Mannion, R. and Davies, H.T.O. (2008), "Incentives in health systems: developing theory, investigating practice", Journal of Health Organization and Management, Vol. 22 No. 1. https://doi.org/10.1108/jhom.2008.02522aaa.001Download as .RIS
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Incentives in health systems: developing theory, investigating practice
Article Type: Guest editorial From: Journal of Health Organization and Management, Volume 22, Issue 1.
Incentives in health systems: developing theory, investigating practice
Introducing this Special Issue
Improving the performance and quality of health services has become a prime objective of policy reform worldwide. Reliance on innate professionalism to deliver high quality, safe and efficient services has come to be seen as curiously old fashioned. Modern health systems are managed like never before (Davies et al., 2007).
In particular, ideas loosely grouped under the rubric “new public management” (Ferlie et al., 2005) have led to an explosion of schemes aimed at measuring and shaping the performance of health care delivery. Central to these are ideas of agency, motivation and incentives (Le Grand, 2007; Mannion et al., 2007), and arguments as to the extent to which health care and doctors in particular can be subject to market and bureaucratic controls (Davies and Harrison, 2003).
Regardless of the debates and contested terrain, policy makers and service managers have, over the past decade, designed and implemented a wide range of implicit and explicit incentive schemes tied to routinised measurement as a means of driving performance and quality improvement in provider organisations (Mannion et al., 2005a). But what are the design principles of such schemes? How are they implemented? And what are their effects? It is to these core concerns that the papers in this Special Issue of the Journal of Health Organisation and Management are addressed, drawing on a wide range of UK and international experience.
In simple terms an incentive can be defined as a reward (or sanction) associated with a particular aspect of performance. An incentive can be purposive (in the sense that it has been designed specifically to induce beneficial behaviour) or accidental (perhaps resulting as a by-product of other managerial actions). In health care, incentives can operate at a number of levels, including the individual, the clinical team, and the hospital, and can take a variety of forms (see following list). The sanctions side of incentives may be less visible, less invoked and under-examined, but includes such aspects as: enforcing requirements to undertake re-training and professional development; threats of professional deregistration or dismissal; and even although rarely criminal proceedings. The varying types of incentives include:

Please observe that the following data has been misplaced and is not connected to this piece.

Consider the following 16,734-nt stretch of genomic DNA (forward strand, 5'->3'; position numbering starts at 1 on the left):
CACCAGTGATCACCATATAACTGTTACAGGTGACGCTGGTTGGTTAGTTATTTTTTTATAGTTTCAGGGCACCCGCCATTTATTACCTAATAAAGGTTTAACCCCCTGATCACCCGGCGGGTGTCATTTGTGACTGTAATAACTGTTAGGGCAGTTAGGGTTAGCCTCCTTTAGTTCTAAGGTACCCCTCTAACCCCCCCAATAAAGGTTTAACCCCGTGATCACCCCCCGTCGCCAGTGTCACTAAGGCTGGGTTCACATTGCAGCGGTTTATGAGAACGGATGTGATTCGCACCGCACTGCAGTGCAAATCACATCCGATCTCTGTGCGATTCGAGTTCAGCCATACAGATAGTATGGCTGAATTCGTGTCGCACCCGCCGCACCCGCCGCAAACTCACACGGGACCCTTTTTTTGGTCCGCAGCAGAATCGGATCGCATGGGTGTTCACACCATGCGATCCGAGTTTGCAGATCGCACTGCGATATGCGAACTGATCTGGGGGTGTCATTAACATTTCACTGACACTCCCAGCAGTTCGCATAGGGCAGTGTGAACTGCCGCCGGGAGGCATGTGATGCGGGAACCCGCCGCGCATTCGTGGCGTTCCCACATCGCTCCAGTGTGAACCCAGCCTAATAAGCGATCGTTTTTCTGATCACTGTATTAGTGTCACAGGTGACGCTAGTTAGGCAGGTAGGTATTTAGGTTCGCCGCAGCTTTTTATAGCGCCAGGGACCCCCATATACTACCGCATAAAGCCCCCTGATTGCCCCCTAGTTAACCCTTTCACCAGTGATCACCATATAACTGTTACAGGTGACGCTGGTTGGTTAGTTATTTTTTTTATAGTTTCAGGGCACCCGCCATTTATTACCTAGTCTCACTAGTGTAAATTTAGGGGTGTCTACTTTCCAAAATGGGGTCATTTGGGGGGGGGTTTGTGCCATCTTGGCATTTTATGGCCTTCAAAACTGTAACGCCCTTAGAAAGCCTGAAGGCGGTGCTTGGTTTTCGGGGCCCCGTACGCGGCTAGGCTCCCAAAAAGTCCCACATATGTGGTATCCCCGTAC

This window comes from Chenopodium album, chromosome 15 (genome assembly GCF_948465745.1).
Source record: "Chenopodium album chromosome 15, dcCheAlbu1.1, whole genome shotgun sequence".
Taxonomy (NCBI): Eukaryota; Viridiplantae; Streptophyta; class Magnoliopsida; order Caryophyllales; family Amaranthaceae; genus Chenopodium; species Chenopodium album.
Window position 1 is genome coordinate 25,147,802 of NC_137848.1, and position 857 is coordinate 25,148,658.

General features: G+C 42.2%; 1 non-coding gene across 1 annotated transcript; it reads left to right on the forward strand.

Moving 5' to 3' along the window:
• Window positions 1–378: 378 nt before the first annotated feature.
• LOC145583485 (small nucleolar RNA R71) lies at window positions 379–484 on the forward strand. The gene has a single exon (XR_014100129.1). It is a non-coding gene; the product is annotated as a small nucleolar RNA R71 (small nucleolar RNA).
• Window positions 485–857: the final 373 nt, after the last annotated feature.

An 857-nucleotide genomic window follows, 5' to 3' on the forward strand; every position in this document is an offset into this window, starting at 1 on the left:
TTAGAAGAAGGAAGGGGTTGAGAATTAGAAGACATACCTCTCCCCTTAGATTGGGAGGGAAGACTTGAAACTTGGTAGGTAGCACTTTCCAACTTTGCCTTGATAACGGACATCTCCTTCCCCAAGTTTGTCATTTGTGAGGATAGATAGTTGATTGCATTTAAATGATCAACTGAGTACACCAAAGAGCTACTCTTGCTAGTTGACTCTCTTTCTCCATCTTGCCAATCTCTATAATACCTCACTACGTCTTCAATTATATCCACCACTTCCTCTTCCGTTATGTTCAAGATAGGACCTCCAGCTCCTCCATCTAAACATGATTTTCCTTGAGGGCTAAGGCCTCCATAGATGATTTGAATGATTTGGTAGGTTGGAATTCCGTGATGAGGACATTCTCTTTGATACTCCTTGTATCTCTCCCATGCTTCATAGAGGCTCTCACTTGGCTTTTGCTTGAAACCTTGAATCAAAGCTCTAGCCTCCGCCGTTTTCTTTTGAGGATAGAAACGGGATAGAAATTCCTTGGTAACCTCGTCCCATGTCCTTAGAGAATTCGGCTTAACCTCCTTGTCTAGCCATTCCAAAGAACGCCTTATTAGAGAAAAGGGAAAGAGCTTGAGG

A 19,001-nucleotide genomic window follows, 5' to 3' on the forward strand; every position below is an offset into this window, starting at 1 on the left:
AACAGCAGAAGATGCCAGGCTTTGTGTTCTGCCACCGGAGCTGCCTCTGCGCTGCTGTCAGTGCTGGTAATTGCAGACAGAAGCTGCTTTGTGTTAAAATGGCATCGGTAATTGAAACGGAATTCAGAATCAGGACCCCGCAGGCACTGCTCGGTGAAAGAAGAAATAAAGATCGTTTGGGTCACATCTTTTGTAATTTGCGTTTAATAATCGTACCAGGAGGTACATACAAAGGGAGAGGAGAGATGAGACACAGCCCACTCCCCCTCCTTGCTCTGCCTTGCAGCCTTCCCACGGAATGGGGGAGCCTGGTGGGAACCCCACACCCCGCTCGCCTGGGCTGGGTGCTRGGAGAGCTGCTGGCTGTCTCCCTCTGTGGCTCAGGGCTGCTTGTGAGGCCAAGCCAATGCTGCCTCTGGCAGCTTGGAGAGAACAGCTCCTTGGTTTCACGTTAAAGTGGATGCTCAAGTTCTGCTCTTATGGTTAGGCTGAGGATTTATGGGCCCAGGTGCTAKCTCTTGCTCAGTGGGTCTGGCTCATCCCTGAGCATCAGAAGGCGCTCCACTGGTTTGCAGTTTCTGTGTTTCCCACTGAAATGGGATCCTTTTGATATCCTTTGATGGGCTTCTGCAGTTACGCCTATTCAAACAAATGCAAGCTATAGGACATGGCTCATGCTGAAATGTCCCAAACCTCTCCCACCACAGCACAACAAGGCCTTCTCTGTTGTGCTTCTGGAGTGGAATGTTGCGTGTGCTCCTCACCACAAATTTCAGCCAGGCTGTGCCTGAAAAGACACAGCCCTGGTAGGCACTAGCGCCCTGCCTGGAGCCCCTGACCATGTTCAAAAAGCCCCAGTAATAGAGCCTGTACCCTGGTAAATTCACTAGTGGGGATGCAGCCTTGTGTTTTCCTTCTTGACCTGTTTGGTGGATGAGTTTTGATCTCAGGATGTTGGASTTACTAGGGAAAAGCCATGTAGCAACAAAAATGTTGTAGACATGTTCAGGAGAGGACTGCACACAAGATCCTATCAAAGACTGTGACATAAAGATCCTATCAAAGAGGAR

intrinsic reward (the feeling that a job has been done well);
visible approbation and enhancement of peer esteem;
career advancement and development opportunities;
personal and/or collective (e.g. team- or organisation-based) financial rewards;
enhanced local budget for service development;
enlarged scale and scope of service lines;
time allowance to pursue alternative activities, including research; and
increased autonomy and reduced levels of inspection.
One of the most popular approaches to the use of (indirect) incentives over recent years in both publicly funded and private payer health systems has been the public release of comparative performance information through “report” cards, comparative league tables and “star rating systems” (Marshall et al., 2000; Majeed et al., 2007). There is a growing body of evidence to suggest that public dissemination of performance data can stimulate provider organisations to improve internal data collection systems and processes and lever beneficial changes in staff behaviour (Davies, 2001). There is also growing evidence to suggest that in addition to driving beneficial changes, public disclosure of performance data can also induce a range of unintended and dysfunctional consequences for organisations and patients (Smith, 1995; Mannion et al., 2005a).